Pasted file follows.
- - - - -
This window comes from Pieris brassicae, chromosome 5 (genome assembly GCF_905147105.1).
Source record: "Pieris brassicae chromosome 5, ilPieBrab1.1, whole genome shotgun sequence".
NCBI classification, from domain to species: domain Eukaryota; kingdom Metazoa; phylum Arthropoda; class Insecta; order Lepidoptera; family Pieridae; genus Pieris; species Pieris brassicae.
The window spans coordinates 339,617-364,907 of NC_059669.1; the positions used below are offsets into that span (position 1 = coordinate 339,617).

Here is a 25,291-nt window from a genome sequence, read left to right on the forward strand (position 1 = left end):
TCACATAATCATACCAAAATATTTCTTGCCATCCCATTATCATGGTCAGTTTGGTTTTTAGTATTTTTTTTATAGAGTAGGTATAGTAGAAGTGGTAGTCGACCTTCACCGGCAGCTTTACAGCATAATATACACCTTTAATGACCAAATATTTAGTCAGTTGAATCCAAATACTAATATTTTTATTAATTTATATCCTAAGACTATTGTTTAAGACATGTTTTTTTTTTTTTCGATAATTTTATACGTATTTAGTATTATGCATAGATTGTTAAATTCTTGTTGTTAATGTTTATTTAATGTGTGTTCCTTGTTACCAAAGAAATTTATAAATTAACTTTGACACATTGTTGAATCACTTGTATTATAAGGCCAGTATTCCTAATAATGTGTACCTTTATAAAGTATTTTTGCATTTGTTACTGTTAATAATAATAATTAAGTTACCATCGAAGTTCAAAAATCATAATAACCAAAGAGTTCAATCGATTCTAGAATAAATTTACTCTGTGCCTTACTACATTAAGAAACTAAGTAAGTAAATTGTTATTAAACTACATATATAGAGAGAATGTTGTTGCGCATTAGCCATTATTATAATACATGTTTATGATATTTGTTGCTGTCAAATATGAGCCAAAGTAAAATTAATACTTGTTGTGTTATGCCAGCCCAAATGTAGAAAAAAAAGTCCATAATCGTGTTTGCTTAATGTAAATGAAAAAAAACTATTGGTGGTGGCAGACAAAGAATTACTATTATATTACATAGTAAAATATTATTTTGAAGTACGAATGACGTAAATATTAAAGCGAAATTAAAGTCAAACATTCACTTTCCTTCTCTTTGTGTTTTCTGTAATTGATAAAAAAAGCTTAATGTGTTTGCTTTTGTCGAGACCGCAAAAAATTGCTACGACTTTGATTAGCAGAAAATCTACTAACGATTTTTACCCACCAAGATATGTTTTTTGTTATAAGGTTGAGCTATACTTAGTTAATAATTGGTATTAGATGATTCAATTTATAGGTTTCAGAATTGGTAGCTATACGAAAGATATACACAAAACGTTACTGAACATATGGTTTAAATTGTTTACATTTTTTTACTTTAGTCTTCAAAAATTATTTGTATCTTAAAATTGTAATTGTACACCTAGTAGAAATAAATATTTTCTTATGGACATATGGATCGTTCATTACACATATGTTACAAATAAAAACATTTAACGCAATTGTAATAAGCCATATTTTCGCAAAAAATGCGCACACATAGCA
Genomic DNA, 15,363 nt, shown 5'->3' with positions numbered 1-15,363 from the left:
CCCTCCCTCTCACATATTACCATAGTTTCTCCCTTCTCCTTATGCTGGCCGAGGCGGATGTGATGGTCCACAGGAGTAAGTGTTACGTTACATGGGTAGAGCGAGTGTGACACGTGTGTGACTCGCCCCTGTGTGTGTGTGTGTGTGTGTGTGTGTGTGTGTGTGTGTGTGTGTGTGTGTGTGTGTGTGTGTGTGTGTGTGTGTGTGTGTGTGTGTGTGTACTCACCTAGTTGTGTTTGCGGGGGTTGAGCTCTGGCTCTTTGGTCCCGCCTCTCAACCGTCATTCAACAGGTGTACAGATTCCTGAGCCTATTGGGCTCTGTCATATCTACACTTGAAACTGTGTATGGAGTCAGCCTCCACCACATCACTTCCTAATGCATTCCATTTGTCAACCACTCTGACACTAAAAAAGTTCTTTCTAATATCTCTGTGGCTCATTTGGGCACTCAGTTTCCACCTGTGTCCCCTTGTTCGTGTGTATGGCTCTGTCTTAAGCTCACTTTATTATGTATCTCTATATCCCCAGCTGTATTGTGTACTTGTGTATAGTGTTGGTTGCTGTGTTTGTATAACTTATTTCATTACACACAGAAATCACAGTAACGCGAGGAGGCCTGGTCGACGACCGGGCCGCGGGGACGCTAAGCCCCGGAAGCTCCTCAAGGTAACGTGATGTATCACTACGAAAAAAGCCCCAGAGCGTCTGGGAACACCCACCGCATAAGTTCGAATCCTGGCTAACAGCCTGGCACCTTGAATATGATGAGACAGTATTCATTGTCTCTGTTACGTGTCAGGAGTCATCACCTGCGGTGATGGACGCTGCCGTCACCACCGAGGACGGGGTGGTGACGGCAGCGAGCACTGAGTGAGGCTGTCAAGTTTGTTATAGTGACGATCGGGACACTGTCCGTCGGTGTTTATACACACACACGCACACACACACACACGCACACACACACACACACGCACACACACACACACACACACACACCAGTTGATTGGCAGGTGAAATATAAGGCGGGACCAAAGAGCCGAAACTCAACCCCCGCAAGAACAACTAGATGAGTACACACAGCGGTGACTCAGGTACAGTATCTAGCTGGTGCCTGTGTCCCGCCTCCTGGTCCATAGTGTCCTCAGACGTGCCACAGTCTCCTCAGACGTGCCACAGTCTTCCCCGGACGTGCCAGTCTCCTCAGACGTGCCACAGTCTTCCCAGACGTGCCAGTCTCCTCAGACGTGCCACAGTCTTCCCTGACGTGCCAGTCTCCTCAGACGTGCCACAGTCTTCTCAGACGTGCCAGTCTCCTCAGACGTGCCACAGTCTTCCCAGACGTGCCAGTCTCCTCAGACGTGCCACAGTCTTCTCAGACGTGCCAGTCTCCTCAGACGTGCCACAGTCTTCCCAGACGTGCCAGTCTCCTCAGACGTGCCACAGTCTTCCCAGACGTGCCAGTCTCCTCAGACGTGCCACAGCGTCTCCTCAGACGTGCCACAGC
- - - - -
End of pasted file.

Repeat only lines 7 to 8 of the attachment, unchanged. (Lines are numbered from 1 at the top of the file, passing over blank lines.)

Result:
Genomic DNA, 15,363 nt, shown 5'->3' with positions numbered 1-15,363 from the left:
CCCTCCCTCTCACATATTACCATAGTTTCTCCCTTCTCCTTATGCTGGCCGAGGCGGATGTGATGGTCCACAGGAGTAAGTGTTACGTTACATGGGTAGAGCGAGTGTGACACGTGTGTGACTCGCCCCTGTGTGTGTGTGTGTGTGTGTGTGTGTGTGTGTGTGTGTGTGTGTGTGTGTGTGTGTGTGTGTGTGTGTGTGTGTGTGTGTGTGTGTGTGTACTCACCTAGTTGTGTTTGCGGGGGTTGAGCTCTGGCTCTTTGGTCCCGCCTCTCAACCGTCATTCAACAGGTGTACAGATTCCTGAGCCTATTGGGCTCTGTCATATCTACACTTGAAACTGTGTATGGAGTCAGCCTCCACCACATCACTTCCTAATGCATTCCATTTGTCAACCACTCTGACACTAAAAAAGTTCTTTCTAATATCTCTGTGGCTCATTTGGGCACTCAGTTTCCACCTGTGTCCCCTTGTTCGTGTGTATGGCTCTGTCTTAAGCTCACTTTATTATGTATCTCTATATCCCCAGCTGTATTGTGTACTTGTGTATAGTGTTGGTTGCTGTGTTTGTATAACTTATTTCATTACACACAGAAATCACAGTAACGCGAGGAGGCCTGGTCGACGACCGGGCCGCGGGGACGCTAAGCCCCGGAAGCTCCTCAAGGTAACGTGATGTATCACTACGAAAAAAGCCCCAGAGCGTCTGGGAACACCCACCGCATAAGTTCGAATCCTGGCTAACAGCCTGGCACCTTGAATATGATGAGACAGTATTCATTGTCTCTGTTACGTGTCAGGAGTCATCACCTGCGGTGATGGACGCTGCCGTCACCACCGAGGACGGGGTGGTGACGGCAGCGAGCACTGAGTGAGGCTGTCAAGTTTGTTATAGTGACGATCGGGACACTGTCCGTCGGTGTTTATACACACACACGCACACACACACACACGCACACACACACACACACGCACACACACACACACACACACACACCAGTTGATTGGCAGGTGAAATATAAGGCGGGACCAAAGAGCCGAAACTCAACCCCCGCAAGAACAACTAGATGAGTACACACAGCGGTGACTCAGGTACAGTATCTAGCTGGTGCCTGTGTCCCGCCTCCTGGTCCATAGTGTCCTCAGACGTGCCACAGTCTCCTCAGACGTGCCACAGTCTTCCCCGGACGTGCCAGTCTCCTCAGACGTGCCACAGTCTTCCCAGACGTGCCAGTCTCCTCAGACGTGCCACAGTCTTCCCTGACGTGCCAGTCTCCTCAGACGTGCCACAGTCTTCTCAGACGTGCCAGTCTCCTCAGACGTGCCACAGTCTTCCCAGACGTGCCAGTCTCCTCAGACGTGCCACAGTCTTCTCAGACGTGCCAGTCTCCTCAGACGTGCCACAGTCTTCCCAGACGTGCCAGTCTCCTCAGACGTGCCACAGTCTTCCCAGACGTGCCAGTCTCCTCAGACGTGCCACAGCGTCTCCTCAGACGTGCCACAGC